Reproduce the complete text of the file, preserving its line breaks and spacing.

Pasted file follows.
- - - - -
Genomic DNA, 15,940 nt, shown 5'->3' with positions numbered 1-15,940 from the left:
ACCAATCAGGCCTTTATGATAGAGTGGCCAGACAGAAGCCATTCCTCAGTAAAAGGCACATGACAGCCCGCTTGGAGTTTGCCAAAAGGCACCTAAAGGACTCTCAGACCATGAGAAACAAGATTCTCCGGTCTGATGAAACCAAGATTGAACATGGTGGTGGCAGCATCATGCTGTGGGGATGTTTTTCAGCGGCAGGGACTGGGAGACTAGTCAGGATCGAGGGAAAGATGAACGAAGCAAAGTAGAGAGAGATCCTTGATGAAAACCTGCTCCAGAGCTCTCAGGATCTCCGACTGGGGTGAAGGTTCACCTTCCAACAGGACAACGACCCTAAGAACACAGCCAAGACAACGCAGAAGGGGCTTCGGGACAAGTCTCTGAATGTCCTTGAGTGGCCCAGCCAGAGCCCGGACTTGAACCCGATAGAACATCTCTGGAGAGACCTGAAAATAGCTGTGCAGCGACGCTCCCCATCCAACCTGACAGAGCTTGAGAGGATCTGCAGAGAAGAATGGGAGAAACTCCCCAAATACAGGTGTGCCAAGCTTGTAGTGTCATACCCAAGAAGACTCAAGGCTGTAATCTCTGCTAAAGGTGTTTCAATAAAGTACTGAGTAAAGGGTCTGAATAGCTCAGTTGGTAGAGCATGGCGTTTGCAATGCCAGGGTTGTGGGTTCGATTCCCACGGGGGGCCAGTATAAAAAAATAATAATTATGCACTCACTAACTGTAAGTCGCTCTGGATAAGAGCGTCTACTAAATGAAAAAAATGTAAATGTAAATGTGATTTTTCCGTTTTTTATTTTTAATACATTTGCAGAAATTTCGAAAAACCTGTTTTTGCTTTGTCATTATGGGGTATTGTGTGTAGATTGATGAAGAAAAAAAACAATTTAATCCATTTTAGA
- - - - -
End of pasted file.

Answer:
Genomic DNA, 15,940 nt, shown 5'->3' with positions numbered 1-15,940 from the left:
ACCAATCAGGCCTTTATGATAGAGTGGCCAGACAGAAGCCATTCCTCAGTAAAAGGCACATGACAGCCCGCTTGGAGTTTGCCAAAAGGCACCTAAAGGACTCTCAGACCATGAGAAACAAGATTCTCCGGTCTGATGAAACCAAGATTGAACATGGTGGTGGCAGCATCATGCTGTGGGGATGTTTTTCAGCGGCAGGGACTGGGAGACTAGTCAGGATCGAGGGAAAGATGAACGAAGCAAAGTAGAGAGAGATCCTTGATGAAAACCTGCTCCAGAGCTCTCAGGATCTCCGACTGGGGTGAAGGTTCACCTTCCAACAGGACAACGACCCTAAGAACACAGCCAAGACAACGCAGAAGGGGCTTCGGGACAAGTCTCTGAATGTCCTTGAGTGGCCCAGCCAGAGCCCGGACTTGAACCCGATAGAACATCTCTGGAGAGACCTGAAAATAGCTGTGCAGCGACGCTCCCCATCCAACCTGACAGAGCTTGAGAGGATCTGCAGAGAAGAATGGGAGAAACTCCCCAAATACAGGTGTGCCAAGCTTGTAGTGTCATACCCAAGAAGACTCAAGGCTGTAATCTCTGCTAAAGGTGTTTCAATAAAGTACTGAGTAAAGGGTCTGAATAGCTCAGTTGGTAGAGCATGGCGTTTGCAATGCCAGGGTTGTGGGTTCGATTCCCACGGGGGGCCAGTATAAAAAAATAATAATTATGCACTCACTAACTGTAAGTCGCTCTGGATAAGAGCGTCTACTAAATGAAAAAAATGTAAATGTAAATGTGATTTTTCCGTTTTTTATTTTTAATACATTTGCAGAAATTTCGAAAAACCTGTTTTTGCTTTGTCATTATGGGGTATTGTGTGTAGATTGATGAAGAAAAAAAACAATTTAATCCATTTTAGA